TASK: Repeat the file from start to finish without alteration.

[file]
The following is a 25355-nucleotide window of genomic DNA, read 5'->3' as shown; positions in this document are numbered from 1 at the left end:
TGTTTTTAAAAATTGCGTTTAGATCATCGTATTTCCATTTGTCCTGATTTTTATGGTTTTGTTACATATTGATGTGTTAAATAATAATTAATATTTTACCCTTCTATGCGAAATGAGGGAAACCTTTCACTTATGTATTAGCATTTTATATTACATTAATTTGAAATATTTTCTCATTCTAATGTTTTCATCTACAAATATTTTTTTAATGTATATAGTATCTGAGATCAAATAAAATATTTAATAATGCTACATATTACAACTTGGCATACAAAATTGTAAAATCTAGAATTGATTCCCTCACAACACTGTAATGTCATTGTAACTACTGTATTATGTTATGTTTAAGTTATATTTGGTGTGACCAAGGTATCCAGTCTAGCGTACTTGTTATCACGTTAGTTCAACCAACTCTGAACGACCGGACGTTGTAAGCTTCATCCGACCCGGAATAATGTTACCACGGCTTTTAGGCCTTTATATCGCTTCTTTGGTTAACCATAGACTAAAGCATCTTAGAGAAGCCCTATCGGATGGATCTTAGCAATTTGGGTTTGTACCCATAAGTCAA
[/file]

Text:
The following is a 25355-nucleotide window of genomic DNA, read 5'->3' as shown; positions in this document are numbered from 1 at the left end:
TGTTTTTAAAAATTGCGTTTAGATCATCGTATTTCCATTTGTCCTGATTTTTATGGTTTTGTTACATATTGATGTGTTAAATAATAATTAATATTTTACCCTTCTATGCGAAATGAGGGAAACCTTTCACTTATGTATTAGCATTTTATATTACATTAATTTGAAATATTTTCTCATTCTAATGTTTTCATCTACAAATATTTTTTTAATGTATATAGTATCTGAGATCAAATAAAATATTTAATAATGCTACATATTACAACTTGGCATACAAAATTGTAAAATCTAGAATTGATTCCCTCACAACACTGTAATGTCATTGTAACTACTGTATTATGTTATGTTTAAGTTATATTTGGTGTGACCAAGGTATCCAGTCTAGCGTACTTGTTATCACGTTAGTTCAACCAACTCTGAACGACCGGACGTTGTAAGCTTCATCCGACCCGGAATAATGTTACCACGGCTTTTAGGCCTTTATATCGCTTCTTTGGTTAACCATAGACTAAAGCATCTTAGAGAAGCCCTATCGGATGGATCTTAGCAATTTGGGTTTGTACCCATAAGTCAA